Other findings of the Health Mine survey uncovered 93% of participants reported a lowered healthcare cost when using telehealth services. One reason many providers and patients do not use telehealth services is because many insurance companies do not cover the cost. Researchers highlighted the recent trend in offering telehealth services is to help cut the costs associated with high deductible health insurance plans. The average cost for a telehealth consultation is approximately $40.00, while the average cost of an in-office doctor visit is $50.00-$125.00. However, many states are now reimbursing at the same rate as in-office visits. Kentucky Medicaid reimburses $40 per visit and $300 for case management. Medicaid reimburses $125 per IOP group.
According to a report from Markets and Markets, globally the telehealth market is projected to reach $9.35 billion by 2021. With extensive growth annually at 27.5 percent at the end of 2016, the telehealth market was valued at $2.78 billion.
Our companies intend to take advantage of the booming telehealth industry Right Now! We are actively investing considerable resources into technology services, which will push our MAT and IOP services to the next level.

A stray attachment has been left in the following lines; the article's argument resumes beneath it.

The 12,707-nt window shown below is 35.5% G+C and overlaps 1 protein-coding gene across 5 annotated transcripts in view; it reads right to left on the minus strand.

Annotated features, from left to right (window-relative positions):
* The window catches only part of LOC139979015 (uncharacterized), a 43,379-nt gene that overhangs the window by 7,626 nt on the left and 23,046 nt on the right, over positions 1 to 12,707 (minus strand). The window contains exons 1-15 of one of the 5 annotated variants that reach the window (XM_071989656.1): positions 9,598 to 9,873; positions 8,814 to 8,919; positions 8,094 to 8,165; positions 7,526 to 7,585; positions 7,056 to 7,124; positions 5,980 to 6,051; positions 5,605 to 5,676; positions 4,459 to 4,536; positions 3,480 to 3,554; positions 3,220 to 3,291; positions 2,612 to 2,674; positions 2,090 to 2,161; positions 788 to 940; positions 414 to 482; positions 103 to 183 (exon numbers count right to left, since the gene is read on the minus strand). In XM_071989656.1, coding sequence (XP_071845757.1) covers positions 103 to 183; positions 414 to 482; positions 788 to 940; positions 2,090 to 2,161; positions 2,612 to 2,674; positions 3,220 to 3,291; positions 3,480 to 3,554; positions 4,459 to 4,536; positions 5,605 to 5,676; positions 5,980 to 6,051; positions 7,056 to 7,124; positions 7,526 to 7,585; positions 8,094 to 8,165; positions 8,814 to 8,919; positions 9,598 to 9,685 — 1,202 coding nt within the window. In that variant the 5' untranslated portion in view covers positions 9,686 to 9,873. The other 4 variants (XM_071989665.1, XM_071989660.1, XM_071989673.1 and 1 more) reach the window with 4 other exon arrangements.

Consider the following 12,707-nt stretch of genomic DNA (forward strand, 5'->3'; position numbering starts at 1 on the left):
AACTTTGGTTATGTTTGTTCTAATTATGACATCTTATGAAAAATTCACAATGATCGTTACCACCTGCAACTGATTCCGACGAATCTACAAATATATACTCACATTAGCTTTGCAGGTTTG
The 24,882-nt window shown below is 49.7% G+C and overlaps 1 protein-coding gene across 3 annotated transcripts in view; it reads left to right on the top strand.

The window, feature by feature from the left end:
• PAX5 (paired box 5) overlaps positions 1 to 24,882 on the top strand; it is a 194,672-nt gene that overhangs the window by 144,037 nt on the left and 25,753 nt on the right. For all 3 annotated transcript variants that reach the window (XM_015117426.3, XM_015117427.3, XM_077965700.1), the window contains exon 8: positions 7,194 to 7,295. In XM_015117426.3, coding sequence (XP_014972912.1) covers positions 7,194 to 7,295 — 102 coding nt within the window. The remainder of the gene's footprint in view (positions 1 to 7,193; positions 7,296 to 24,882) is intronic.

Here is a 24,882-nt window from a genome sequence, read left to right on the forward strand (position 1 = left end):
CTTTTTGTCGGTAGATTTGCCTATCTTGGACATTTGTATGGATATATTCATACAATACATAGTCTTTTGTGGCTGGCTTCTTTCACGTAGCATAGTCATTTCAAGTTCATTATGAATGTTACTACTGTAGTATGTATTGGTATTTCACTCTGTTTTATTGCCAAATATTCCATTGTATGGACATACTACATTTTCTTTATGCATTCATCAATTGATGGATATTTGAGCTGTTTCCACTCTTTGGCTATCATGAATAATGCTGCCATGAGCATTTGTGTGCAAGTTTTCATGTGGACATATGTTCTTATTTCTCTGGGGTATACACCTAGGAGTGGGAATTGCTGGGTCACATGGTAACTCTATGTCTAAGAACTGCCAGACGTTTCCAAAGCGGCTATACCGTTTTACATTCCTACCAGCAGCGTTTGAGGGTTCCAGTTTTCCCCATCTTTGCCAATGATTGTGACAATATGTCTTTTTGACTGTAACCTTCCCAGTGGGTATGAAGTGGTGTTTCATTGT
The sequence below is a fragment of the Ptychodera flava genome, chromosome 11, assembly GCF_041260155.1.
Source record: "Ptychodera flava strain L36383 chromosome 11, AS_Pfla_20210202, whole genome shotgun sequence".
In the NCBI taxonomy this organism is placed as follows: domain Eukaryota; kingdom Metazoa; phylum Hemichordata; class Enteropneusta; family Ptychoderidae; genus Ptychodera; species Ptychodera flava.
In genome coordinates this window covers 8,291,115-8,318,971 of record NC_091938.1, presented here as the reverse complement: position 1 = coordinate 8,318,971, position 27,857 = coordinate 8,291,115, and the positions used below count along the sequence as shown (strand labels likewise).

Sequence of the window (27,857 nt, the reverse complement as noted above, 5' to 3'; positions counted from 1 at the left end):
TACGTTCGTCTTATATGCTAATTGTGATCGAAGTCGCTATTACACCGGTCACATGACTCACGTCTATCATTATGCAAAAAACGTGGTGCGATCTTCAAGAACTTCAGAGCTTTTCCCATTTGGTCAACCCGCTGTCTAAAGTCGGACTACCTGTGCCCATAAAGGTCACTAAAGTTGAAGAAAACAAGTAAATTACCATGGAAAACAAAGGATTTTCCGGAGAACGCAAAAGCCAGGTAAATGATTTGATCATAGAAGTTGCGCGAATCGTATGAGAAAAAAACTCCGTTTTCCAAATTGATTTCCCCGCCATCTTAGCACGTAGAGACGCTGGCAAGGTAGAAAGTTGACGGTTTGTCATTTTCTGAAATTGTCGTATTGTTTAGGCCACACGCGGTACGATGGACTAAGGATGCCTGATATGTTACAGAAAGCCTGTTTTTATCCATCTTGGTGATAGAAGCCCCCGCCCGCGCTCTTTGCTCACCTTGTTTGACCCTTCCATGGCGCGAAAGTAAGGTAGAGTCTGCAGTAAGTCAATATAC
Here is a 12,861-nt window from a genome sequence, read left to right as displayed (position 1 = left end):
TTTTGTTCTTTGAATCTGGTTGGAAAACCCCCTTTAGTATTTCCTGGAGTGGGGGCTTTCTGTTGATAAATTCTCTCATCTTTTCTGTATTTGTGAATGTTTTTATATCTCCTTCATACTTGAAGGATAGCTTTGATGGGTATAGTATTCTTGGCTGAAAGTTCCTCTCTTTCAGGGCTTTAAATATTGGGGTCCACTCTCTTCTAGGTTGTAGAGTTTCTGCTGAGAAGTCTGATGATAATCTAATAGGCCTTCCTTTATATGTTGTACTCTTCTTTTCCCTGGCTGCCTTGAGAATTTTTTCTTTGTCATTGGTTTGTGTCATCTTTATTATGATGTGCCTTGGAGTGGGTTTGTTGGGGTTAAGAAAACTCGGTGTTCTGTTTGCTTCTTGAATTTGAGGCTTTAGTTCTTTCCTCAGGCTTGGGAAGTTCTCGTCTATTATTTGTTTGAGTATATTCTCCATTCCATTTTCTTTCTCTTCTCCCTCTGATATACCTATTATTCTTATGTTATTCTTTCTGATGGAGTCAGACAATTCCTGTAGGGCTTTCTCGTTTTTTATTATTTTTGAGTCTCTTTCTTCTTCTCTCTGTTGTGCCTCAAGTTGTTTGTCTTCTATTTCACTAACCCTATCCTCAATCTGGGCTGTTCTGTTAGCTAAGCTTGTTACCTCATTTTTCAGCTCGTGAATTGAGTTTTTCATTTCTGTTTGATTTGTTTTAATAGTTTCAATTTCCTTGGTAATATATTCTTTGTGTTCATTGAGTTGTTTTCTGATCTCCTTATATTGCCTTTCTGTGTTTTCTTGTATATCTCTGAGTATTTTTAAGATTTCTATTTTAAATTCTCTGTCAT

Costs Associated With Drug Addiction
Substance use disorders contribute to high healthcare costs, and according to the Substance Abuse and Mental Health Services Administration, addressing the situation costs America’s more than $600 million each year. Residential and inpatient treatment programs could require a 90-day and beyond commitment from a patient. For many suffering from addiction, this commitment isn’t feasible. Intensive-outpatient programs report better patient adherence, more cost-effective treatment and removing the societal stigma attached to addiction.
For someone struggling with an addiction issue, finding MAT resources with a telehealth option could mean the difference between life and death. The reality exists, there are not enough treatment providers offering MAT services to meet the needs of patients. Our company intends to continue growing our network, expanding our services to where they are needed most. We also intend to provide easier access to resources people suffering from addiction need in order to recover.
We understand there are far more patients in need of MAT treatment than can currently access it. We’ve educated ourselves with study information which proves that a small number of people in need of treatment actually seek or receive it. The primary reasons why we strongly believe in what we are doing is because of inadequate accessibility or availability of treatment, stigma. These stigmas are a belief that people with addiction can handle the problem without treatment, not being ready to stop using their substance of choice, lack of health insurance, privacy and treatment costs.
We are fully committed to making a bonafide difference in the world of addiction medicine. Through careful planning, forethought and industry insight, we invite you to come along with us on this new and exciting journey.